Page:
Wednesday, August 13, 2014

Cassius Marsh: More Than A Motor

Photo by: Anthony May


Ty Powell. Jaye Howard. Lazarius Levingston. E.J. Wilson. Jesse Williams. Jordan Hill. Bruce Irvin. Greg Scruggs. Jimmy Staten. Cassius Marsh. Four years of drafts under the Pete Carroll and John Schneider regime have led to 10 picks on the defensive line. That means one out of every five Seahawks picks made during that time have been defensive lineman, and that doesn't count folks like Jared Smith or J.R. Sweezy who were college defensive lineman the team turned into offensive lineman. Bruce Irvin has easily been the most successful of the bunch, with 8.0 sacks as a rookie, but he has since been turned into a linebacker. The bar is low for rookie Marsh to become the best defensive lineman drafted by Schneider, and early signs are that he will not only clear it, but set a standard future lineman will be challenged to reach.


The dreaded high-motor

She has a great personality. Your friend utters those words to you ahead of a blind date, and your heart likely sinks. Not because you hate girls with good personalities, but the emphasis placed there often means her appearance is going to be underwhelming. When a scout or coach calls a defensive lineman a "high motor guy," there is a similar knee-jerk response. Calling out a player's effort level immediately raises questions about how much natural talent he has. Trying really hard all the time is great, but it can only go so far to obscure talent deficiencies. Cassius Marsh is a high effort player. He is not short on talent.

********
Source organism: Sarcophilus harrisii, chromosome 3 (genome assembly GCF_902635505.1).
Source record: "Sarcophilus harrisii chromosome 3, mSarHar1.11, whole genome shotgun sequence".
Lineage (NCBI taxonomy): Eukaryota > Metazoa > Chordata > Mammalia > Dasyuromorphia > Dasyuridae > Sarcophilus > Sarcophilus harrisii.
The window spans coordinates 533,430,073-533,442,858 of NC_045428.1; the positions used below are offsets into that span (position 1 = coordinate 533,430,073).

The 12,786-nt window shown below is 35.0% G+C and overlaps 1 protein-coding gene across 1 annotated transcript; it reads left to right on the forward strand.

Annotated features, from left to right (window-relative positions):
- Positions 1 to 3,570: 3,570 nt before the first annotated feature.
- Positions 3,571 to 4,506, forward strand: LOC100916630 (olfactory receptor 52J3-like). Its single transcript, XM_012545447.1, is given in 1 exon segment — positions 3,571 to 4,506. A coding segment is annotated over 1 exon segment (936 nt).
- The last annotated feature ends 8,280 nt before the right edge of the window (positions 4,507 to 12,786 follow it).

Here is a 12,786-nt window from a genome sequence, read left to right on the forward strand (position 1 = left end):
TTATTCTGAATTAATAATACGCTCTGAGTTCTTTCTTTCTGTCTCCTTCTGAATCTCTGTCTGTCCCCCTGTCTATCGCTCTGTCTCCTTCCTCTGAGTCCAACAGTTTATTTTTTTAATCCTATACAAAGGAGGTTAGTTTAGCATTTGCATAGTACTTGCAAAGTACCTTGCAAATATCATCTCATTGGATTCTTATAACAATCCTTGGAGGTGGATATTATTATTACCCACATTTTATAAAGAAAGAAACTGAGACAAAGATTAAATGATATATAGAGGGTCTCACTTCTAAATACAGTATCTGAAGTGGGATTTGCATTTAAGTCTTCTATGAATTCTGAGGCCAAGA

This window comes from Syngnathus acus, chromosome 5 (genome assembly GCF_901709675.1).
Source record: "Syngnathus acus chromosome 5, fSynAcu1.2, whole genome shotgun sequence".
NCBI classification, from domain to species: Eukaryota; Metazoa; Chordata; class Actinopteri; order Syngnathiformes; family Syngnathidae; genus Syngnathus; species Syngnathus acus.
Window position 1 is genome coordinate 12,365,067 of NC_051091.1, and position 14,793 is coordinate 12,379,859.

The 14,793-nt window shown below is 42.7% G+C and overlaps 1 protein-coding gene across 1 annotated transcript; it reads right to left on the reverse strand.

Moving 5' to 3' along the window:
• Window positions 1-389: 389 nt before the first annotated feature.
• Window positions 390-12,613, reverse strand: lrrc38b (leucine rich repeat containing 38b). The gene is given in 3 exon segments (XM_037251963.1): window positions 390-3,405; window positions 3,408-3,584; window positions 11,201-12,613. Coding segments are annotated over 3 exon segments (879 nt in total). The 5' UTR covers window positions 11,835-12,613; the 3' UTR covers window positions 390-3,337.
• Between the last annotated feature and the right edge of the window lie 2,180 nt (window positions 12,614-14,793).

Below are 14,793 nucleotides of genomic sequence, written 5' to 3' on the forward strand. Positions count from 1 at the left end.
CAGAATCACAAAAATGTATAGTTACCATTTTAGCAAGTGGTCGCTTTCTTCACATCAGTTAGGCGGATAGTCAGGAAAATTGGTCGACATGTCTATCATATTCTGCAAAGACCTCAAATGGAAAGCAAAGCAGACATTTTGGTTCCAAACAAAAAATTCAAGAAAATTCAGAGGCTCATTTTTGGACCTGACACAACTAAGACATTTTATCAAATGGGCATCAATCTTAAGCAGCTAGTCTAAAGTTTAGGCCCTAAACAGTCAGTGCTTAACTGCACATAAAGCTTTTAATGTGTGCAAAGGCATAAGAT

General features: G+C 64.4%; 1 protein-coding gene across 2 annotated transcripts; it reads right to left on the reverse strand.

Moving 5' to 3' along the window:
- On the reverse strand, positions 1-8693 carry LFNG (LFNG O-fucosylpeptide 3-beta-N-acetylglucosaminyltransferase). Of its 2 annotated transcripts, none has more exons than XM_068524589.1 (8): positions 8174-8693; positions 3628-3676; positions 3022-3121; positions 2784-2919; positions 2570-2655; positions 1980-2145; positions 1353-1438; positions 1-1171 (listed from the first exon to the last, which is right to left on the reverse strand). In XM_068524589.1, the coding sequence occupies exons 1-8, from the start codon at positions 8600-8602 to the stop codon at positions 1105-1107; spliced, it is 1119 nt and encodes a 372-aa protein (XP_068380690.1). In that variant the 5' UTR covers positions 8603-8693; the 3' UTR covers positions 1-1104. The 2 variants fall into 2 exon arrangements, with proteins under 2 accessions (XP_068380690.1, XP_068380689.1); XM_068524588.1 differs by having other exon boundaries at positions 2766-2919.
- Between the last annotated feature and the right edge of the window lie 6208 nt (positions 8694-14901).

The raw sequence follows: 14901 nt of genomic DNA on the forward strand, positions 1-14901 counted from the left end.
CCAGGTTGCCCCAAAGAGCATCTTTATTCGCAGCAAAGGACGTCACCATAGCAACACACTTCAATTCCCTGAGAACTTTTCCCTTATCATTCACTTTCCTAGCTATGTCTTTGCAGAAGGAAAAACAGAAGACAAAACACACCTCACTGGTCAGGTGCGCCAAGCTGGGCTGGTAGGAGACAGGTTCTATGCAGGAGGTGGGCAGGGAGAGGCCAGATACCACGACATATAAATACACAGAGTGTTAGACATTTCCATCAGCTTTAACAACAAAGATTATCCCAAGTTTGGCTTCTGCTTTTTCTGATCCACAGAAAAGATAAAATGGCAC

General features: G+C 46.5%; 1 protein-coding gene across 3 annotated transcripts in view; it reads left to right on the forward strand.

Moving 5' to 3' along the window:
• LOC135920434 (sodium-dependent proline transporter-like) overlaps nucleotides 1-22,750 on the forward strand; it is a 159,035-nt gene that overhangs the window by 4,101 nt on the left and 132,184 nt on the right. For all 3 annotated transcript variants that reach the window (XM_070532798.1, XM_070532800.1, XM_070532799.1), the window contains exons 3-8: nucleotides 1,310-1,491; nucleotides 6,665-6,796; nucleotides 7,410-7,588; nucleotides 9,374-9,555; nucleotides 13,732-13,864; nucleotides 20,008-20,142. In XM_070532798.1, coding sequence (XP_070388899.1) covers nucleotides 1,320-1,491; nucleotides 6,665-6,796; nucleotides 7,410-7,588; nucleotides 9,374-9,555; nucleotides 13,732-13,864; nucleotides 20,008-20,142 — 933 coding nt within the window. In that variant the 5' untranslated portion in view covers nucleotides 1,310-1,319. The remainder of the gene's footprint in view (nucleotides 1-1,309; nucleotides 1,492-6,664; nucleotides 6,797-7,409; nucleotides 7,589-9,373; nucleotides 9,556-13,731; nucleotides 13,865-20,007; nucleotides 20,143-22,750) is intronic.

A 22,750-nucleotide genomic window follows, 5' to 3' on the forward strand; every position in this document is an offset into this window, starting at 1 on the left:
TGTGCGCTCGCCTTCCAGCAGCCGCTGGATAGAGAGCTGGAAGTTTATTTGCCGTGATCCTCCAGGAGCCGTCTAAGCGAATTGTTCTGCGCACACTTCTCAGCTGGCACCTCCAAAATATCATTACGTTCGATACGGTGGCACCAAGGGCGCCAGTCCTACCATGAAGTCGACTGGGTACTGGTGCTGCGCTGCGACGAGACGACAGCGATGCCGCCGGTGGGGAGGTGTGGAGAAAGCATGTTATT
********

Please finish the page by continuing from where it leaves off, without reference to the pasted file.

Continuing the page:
Photo by: Anthony May

The first thing that jumped out about watching Marsh first-hand was his get-off. He bursts out of his stance at the snap and accelerates quickly. Most offensive lineman will need to rush to cut off his outside angle, which leaves them open to counter moves, like the swim move Marsh employed in week one of the pre-season versus the Broncos. He had one sack and should have had two. When people say Marsh has a high motor, they are likely referring to the consistency of his attack on every snap and the consistency of his effort through the play until the whistle blows. They are not talking about a "try-hard" guy who has to live with results off of hustle.

Versatility

It is hard enough to draft a quality pass-rushing defensive end. A guy who can contribute both as an interior pass rusher and an edge pass rusher is a unicorn. As in, they are rare enough that some would claim they don't exist. When the Seahawks said they saw a lot of Michael Bennett in Marsh, it sounded like hyperbole. Marsh weighed 20-30 lbs less than Bennett, and the Seahawks sack leader from a season ago was among the most sought-after free agents on the market. So far, the Seahawks scout who made the comparison is looking prophetic.

Marsh has already shown a great ability to rush from both inside and out. His quick feet are combined with quick hands inside to create creases to the quarterback. His first step, acceleration, and agility make him a handful on the edge. His sack last week came on an inside rush, and his near-sack came from the edge, as did his tackle for loss. Now put him next to a player like Kevin Williams or Bennett and introduce twists or stunts, and you have a real headache for opposing lineman.

Projections

Seattle employs a heavy rotation on the defensive line, so projecting what kind of output a player will have is difficult. Even with the limited amount of time I have seen Marsh play, it is hard to see him ending the season with less than 5.0 sacks. Clinton McDonald posted 5.5 last season as a key inside rusher. 

My instincts put him over 7.0, along with a handful of tackles for loss. Finding comparables outside of Bennett is hard until we see how the team plans to use him, and how he produces against starting caliber lineman. Some names that come to mind from the current crop of defenders are Everson Griffen and Ryan Kerrigan. 

That is an incredibly valuable commodity. Look at the money the Seahawks have spent on free agent pass rushers. That will not be sustainable as more core players get signed to large deals. Finding productive defensive lineman via the draft is the most important task for the Seahawks front office if they want to truly field a championship caliber team every season. It looks like they might have their first.
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